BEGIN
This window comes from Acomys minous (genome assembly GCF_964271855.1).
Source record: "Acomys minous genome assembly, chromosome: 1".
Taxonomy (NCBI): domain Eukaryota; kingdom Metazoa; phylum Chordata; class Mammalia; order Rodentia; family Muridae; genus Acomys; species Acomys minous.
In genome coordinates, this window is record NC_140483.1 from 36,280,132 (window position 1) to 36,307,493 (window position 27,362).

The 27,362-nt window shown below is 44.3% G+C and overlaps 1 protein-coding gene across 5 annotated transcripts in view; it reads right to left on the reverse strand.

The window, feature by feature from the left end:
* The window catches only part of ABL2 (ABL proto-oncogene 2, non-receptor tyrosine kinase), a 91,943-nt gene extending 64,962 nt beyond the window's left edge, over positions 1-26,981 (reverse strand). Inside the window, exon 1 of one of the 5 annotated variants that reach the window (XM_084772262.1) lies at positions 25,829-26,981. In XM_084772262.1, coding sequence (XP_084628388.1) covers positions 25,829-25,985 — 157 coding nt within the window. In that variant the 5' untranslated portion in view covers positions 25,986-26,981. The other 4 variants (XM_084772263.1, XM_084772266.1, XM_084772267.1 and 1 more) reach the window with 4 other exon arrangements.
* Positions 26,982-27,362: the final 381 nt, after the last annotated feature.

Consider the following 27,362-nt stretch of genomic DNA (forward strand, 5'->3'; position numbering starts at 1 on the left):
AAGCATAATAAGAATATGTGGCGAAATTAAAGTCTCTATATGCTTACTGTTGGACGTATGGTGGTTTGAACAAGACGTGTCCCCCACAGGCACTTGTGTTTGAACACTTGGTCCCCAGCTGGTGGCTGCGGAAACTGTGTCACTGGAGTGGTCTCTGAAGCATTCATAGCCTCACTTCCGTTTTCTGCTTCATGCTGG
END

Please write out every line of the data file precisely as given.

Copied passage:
This window comes from Acomys minous (genome assembly GCF_964271855.1).
Source record: "Acomys minous genome assembly, chromosome: 1".
Taxonomy (NCBI): domain Eukaryota; kingdom Metazoa; phylum Chordata; class Mammalia; order Rodentia; family Muridae; genus Acomys; species Acomys minous.
In genome coordinates, this window is record NC_140483.1 from 36,280,132 (window position 1) to 36,307,493 (window position 27,362).

The 27,362-nt window shown below is 44.3% G+C and overlaps 1 protein-coding gene across 5 annotated transcripts in view; it reads right to left on the reverse strand.

The window, feature by feature from the left end:
* The window catches only part of ABL2 (ABL proto-oncogene 2, non-receptor tyrosine kinase), a 91,943-nt gene extending 64,962 nt beyond the window's left edge, over positions 1-26,981 (reverse strand). Inside the window, exon 1 of one of the 5 annotated variants that reach the window (XM_084772262.1) lies at positions 25,829-26,981. In XM_084772262.1, coding sequence (XP_084628388.1) covers positions 25,829-25,985 — 157 coding nt within the window. In that variant the 5' untranslated portion in view covers positions 25,986-26,981. The other 4 variants (XM_084772263.1, XM_084772266.1, XM_084772267.1 and 1 more) reach the window with 4 other exon arrangements.
* Positions 26,982-27,362: the final 381 nt, after the last annotated feature.

Consider the following 27,362-nt stretch of genomic DNA (forward strand, 5'->3'; position numbering starts at 1 on the left):
AAGCATAATAAGAATATGTGGCGAAATTAAAGTCTCTATATGCTTACTGTTGGACGTATGGTGGTTTGAACAAGACGTGTCCCCCACAGGCACTTGTGTTTGAACACTTGGTCCCCAGCTGGTGGCTGCGGAAACTGTGTCACTGGAGTGGTCTCTGAAGCATTCATAGCCTCACTTCCGTTTTCTGCTTCATGCTGG